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Ballet Kukan Academy’s 11th Annual Recital

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Ballet Kukan Academy’s 11th Annual Recital

Emma Chen, Staff Writer

Ballet Kukan Academy (BKA), a studio home to about 100 dancers in the San Gabriel Valley area, recently put on their very own take on the original story of Charlie and the Chocolate Factory. Filled with beautiful music, colorful props, and flashy costumes, it was truly a stellar performance by the hard-working teachers, most notably Mrs. Noriko, as well as the talented dancers. Let’s embark on the world of Charlie and the Chocolate Factory, presented to you by Ballet Kukan Academy.

Though the studio was on a slight time crunch this year, the teachers worked extra hard in making sure all the dancers were familiar with the show, and the dancers pulled through at every rehearsal despite their busy schedules. With two acts, the performance accurately portrayed each of the kids’ disappearances, like Mike Teavee shrinking and Augustus Gloop falling into the chocolate river. Performer Kaleigh O’Leary, playing Mike Teavee’s mom, said, “The recital was so fun, and this childhood story is one of my faves. It was so interesting being able to bring it to life. I love all of my dancers!” All styles of dance were featured including ballet, contemporary, jazz, hip-hop, and tap. Overall, it was an impressive and stunning recital. The movie truly came to life on stage, and it was a fun reminder to audience members of the imagination-filled world of Willy Wonka’s chocolate factory.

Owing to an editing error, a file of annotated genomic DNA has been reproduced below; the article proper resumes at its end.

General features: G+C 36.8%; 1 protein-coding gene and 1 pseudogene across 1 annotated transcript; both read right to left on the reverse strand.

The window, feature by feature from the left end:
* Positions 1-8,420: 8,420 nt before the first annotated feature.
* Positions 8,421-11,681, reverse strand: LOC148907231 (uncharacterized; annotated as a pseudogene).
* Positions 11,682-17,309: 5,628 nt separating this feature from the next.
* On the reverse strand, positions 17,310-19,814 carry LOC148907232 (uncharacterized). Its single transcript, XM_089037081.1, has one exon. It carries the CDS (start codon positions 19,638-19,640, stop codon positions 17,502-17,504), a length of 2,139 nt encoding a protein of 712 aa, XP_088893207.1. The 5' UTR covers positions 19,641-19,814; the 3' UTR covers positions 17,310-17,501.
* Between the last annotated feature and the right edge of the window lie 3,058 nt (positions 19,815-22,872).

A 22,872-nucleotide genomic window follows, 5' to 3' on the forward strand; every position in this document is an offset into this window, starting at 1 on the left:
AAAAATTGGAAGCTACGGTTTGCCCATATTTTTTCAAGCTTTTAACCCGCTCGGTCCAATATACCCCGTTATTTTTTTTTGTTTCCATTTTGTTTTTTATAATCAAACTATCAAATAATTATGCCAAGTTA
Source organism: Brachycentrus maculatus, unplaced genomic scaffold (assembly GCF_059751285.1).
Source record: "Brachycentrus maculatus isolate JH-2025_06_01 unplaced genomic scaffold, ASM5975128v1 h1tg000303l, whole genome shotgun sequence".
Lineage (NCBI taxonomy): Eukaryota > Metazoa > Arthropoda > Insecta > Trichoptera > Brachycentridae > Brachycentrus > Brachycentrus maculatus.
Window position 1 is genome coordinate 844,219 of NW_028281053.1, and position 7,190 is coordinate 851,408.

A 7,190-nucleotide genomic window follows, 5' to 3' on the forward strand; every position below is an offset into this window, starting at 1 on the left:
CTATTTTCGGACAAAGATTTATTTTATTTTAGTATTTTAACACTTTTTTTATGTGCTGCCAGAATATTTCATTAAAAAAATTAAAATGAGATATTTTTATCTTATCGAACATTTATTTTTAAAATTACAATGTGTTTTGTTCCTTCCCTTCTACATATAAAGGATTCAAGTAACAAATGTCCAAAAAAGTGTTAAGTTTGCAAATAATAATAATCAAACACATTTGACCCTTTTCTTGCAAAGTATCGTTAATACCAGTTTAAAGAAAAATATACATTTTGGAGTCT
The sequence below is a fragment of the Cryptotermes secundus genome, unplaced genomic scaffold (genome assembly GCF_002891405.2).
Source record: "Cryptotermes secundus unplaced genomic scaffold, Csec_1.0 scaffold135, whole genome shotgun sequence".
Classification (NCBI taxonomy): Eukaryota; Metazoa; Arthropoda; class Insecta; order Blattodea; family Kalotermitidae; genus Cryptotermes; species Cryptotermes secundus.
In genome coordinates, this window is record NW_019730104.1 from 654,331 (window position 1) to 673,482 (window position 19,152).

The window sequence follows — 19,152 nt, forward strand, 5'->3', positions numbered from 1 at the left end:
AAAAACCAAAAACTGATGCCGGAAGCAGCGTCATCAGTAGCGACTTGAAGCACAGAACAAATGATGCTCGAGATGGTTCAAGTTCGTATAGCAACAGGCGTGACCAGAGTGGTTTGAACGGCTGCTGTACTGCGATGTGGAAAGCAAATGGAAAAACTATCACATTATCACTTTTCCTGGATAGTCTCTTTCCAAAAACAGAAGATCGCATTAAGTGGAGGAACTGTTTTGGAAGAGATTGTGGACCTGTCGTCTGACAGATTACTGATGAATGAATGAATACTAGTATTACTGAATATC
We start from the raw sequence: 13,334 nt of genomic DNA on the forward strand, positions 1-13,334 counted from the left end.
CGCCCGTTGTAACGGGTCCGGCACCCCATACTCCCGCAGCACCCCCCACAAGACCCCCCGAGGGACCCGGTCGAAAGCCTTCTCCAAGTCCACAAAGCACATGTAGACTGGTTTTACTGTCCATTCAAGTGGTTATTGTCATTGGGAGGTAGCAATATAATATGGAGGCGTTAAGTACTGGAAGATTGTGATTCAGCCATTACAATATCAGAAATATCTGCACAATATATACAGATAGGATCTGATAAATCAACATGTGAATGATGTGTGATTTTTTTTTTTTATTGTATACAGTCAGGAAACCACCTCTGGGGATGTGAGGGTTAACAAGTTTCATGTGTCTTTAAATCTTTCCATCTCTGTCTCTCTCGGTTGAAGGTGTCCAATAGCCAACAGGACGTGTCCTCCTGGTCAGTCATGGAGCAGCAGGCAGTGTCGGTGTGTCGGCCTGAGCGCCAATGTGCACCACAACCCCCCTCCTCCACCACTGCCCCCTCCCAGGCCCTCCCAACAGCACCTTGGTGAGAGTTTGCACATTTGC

First, who is the team behind this entire production? Meet Mrs. Noriko Malaby, the founder and artistic director of the studio, along with other choreographers like Ms. Jenna Stockman and Ms. Annelise Bucher. Instilling the Royal Academy of Dance (RAD), otherwise known as British ballet, technique in all its wide range of students, BKA dancers come out with strong technique and a clear sense of what well-trained dancers should be. Although the curriculum is relatively slow, asking for only a 45-degree arabesque when other schools would demand a 90, it’s important to note that RAD, and thus BKA, stresses the importance of proper technique over height or count. What’s the point of executing five turns if one’s foot is not in correct retire position or the foot is floppy? Patience is crucial; those years of 45-degree arabesques suddenly don’t seem too bad when one is flexing on fellow dance friends with 100-degree legs and most importantly, proper technique. Dancers here at this studio are proud of their technique, and they should be—it doesn’t come easy, and it takes a ton of strength. For example, pointe dancers at BKA are strong, nurturing flexible and stable ankles and correct muscle development.

Let’s give a big round of applause to all the beautiful dancers, talented teachers, and helpful parents. This is definitely one for the books!

 

Photo courtesy of MISSIONPLAYHOUSE.ORG

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Ballet Kukan Academy’s 11th Annual Recital